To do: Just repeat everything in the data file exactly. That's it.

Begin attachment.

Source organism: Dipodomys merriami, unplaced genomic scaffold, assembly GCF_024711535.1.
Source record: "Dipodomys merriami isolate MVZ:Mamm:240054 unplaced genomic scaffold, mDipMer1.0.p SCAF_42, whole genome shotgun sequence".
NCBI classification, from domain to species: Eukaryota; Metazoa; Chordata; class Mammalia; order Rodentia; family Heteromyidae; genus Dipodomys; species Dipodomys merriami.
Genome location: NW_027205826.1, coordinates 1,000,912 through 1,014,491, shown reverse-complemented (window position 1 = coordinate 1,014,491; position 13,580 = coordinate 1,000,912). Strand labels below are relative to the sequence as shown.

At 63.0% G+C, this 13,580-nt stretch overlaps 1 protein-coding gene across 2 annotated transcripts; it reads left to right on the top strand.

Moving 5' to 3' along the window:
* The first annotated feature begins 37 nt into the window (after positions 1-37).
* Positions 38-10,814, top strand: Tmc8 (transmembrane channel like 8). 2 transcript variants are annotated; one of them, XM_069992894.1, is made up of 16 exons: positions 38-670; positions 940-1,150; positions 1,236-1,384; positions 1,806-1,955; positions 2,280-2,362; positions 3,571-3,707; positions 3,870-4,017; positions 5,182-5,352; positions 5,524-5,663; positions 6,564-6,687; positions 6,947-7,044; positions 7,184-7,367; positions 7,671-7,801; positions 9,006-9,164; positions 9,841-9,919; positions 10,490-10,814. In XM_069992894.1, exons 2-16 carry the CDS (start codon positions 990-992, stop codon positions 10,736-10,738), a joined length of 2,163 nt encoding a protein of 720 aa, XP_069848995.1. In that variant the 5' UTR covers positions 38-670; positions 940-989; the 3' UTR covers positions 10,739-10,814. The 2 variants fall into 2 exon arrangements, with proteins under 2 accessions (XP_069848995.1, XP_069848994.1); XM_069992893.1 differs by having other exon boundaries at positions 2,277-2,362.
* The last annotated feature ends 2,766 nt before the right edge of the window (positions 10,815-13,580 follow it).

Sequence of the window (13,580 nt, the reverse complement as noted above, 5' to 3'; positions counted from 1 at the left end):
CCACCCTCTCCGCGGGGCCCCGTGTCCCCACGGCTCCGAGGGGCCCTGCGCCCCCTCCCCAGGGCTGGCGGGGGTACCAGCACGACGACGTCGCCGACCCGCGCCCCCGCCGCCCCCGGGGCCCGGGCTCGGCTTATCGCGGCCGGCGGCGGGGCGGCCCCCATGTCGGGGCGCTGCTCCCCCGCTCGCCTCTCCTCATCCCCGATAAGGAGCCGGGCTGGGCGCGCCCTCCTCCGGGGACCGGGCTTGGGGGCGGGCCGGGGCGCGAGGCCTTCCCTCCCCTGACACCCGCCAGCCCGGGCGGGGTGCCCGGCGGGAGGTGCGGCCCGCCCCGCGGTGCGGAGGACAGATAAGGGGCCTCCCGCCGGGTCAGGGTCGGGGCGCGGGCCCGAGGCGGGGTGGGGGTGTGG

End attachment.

Source organism: Dipodomys merriami, unplaced genomic scaffold, assembly GCF_024711535.1.
Source record: "Dipodomys merriami isolate MVZ:Mamm:240054 unplaced genomic scaffold, mDipMer1.0.p SCAF_42, whole genome shotgun sequence".
NCBI classification, from domain to species: Eukaryota; Metazoa; Chordata; class Mammalia; order Rodentia; family Heteromyidae; genus Dipodomys; species Dipodomys merriami.
Genome location: NW_027205826.1, coordinates 1,000,912 through 1,014,491, shown reverse-complemented (window position 1 = coordinate 1,014,491; position 13,580 = coordinate 1,000,912). Strand labels below are relative to the sequence as shown.

At 63.0% G+C, this 13,580-nt stretch overlaps 1 protein-coding gene across 2 annotated transcripts; it reads left to right on the top strand.

Moving 5' to 3' along the window:
* The first annotated feature begins 37 nt into the window (after positions 1-37).
* Positions 38-10,814, top strand: Tmc8 (transmembrane channel like 8). 2 transcript variants are annotated; one of them, XM_069992894.1, is made up of 16 exons: positions 38-670; positions 940-1,150; positions 1,236-1,384; positions 1,806-1,955; positions 2,280-2,362; positions 3,571-3,707; positions 3,870-4,017; positions 5,182-5,352; positions 5,524-5,663; positions 6,564-6,687; positions 6,947-7,044; positions 7,184-7,367; positions 7,671-7,801; positions 9,006-9,164; positions 9,841-9,919; positions 10,490-10,814. In XM_069992894.1, exons 2-16 carry the CDS (start codon positions 990-992, stop codon positions 10,736-10,738), a joined length of 2,163 nt encoding a protein of 720 aa, XP_069848995.1. In that variant the 5' UTR covers positions 38-670; positions 940-989; the 3' UTR covers positions 10,739-10,814. The 2 variants fall into 2 exon arrangements, with proteins under 2 accessions (XP_069848995.1, XP_069848994.1); XM_069992893.1 differs by having other exon boundaries at positions 2,277-2,362.
* The last annotated feature ends 2,766 nt before the right edge of the window (positions 10,815-13,580 follow it).

Sequence of the window (13,580 nt, the reverse complement as noted above, 5' to 3'; positions counted from 1 at the left end):
CCACCCTCTCCGCGGGGCCCCGTGTCCCCACGGCTCCGAGGGGCCCTGCGCCCCCTCCCCAGGGCTGGCGGGGGTACCAGCACGACGACGTCGCCGACCCGCGCCCCCGCCGCCCCCGGGGCCCGGGCTCGGCTTATCGCGGCCGGCGGCGGGGCGGCCCCCATGTCGGGGCGCTGCTCCCCCGCTCGCCTCTCCTCATCCCCGATAAGGAGCCGGGCTGGGCGCGCCCTCCTCCGGGGACCGGGCTTGGGGGCGGGCCGGGGCGCGAGGCCTTCCCTCCCCTGACACCCGCCAGCCCGGGCGGGGTGCCCGGCGGGAGGTGCGGCCCGCCCCGCGGTGCGGAGGACAGATAAGGGGCCTCCCGCCGGGTCAGGGTCGGGGCGCGGGCCCGAGGCGGGGTGGGGGTGTGG